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Price Elasticity of Supply (PES)

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Miss Cummins

on 19 January 2017

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Transcript of Price Elasticity of Supply (PES)

Price Elasticity of Supply (PES)
Factors That Affect Elasticity of Supply
Degree of Elasticity of Supply
Elastic Supply Inelastic Supply
PES measures the relationship between the proportionate/percentage change in quantity supplied and a proportionate/percentage change in price
ΔQs P1 + P2
ΔP Qs1 + Qs2

Responsiveness of supply to price change in the market
price elasticity = changes in price have little influence on quantity supplied
price elasticity = as price increases there will be an increase in quantity supplied and vice versa
The greater the price elasticity, the more responsive and sensitive the producers are to change in price
PES is usually
, as an increase in its own price (+) will normally lead to an increase in the quantity supplied
If PES < 1 = inelastic supply (supply is unresponsive to changes in price)
If PES = 1 = unitary supply
If PES > 1 = elastic supply (supply is responsive/sensitive to changes in price)
when the proportionate change in quantity supplied is greater than the proportionate change in price
The percentage change in supply is greater than the percentage change in price
Elastic Supply
is said to be
when a change in the price of a good causes less than a proportionate change in the quantity supplied of that good.
The percentage change in supply is less than the percentage change in price
Inelastic Supply
Zero Elasticity
of Supply
Zero elasticity of supply
(perfectly inelastic supply) would indicate that an increase in the selling price of the good does not result in any increase in the quantity supplied

Example: The supply of fish on market day is fixed
Perfectly Inelastic Supply
Firms Capacity
On the other hand, if the firm is operating close to maximum level of output , it will be less able to respond to changes in price, resulting in more inelastic supply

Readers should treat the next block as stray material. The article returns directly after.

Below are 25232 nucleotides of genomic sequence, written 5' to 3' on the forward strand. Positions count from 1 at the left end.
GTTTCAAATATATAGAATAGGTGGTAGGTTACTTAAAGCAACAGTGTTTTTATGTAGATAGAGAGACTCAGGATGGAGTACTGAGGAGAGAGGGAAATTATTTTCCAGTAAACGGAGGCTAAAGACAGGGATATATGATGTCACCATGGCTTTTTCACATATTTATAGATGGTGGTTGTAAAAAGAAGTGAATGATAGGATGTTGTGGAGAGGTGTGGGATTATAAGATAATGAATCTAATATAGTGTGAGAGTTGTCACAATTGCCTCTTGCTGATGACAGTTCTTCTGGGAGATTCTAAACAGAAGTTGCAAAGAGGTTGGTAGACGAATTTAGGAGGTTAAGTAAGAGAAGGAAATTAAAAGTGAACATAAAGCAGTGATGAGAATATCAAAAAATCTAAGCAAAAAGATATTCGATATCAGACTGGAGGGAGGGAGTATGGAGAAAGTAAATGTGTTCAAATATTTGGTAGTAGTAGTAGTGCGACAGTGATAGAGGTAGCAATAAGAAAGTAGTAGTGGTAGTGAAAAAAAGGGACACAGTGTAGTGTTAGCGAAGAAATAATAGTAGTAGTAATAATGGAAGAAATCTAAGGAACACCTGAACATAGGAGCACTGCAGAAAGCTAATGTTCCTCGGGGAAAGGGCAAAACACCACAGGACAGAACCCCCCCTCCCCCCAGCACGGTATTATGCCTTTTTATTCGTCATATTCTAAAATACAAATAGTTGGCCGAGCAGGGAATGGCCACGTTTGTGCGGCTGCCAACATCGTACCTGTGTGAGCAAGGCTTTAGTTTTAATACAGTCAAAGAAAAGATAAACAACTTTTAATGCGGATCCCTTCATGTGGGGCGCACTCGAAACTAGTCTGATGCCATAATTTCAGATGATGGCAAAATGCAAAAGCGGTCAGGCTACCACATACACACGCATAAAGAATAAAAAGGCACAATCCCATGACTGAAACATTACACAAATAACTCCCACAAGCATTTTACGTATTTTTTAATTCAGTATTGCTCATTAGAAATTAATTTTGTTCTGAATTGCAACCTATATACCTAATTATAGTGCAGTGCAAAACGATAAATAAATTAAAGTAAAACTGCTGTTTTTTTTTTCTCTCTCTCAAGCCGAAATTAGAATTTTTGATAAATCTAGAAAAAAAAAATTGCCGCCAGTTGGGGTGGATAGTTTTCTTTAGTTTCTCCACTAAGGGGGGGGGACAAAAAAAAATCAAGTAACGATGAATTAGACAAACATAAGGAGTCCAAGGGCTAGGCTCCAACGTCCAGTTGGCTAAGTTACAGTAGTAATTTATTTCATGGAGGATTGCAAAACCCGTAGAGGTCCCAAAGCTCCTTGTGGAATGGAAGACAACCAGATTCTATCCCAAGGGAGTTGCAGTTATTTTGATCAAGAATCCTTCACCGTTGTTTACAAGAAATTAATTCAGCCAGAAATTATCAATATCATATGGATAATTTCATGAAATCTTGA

Therefore the firm can cope with price change and supply will be elastic
If the firm is operating with plenty of capacity, it should be able to increase production capacity more quickly without any great increase in costs
Mobility of the factors of production
A firm will allocate more resources to the production of goods when there's an increase in demand
Example: switching from Cork jerseys to ManU jerseys
Production process flexible = producers can respond my increasing supply
Greater ease of mobility from one product from another = more responsive the producer will be to change in supply
Time Period
Short run - inelastic as firm has to adjust

Example: fish and veg on market day
An increase in price cannot bring an immediate change in quantity supplied
Nature of the product
A fall in price of fish will not result in a proportionate change in quantity supplied on that day
Perishable goods - inelastic in supply
On the other hand, any increase in price of cars will lead to more than a proportionate change in supply of the commodity indicating elastic supply
Storage Costs
If storage costs are too low, producers may increase supply

Supply is elastic
Cost Conditions
If additional output can be supplied at a constant or reduced unit cost, the supply will be responsive to an increase in the selling price (elastic supply)

And visa versa
Products in joint supply
When a good is the less important of two goods that are in joint supply, then quantity supplied of this less important good will be relatively inelastic in response to changes in its own price
Example: supply would be less elastic for memory cards than cameras
If stocks of raw material and finished products are high, then the firm is able to quickly respond to changes in quantity demanded and is able to supply these stocks to the market more quickly
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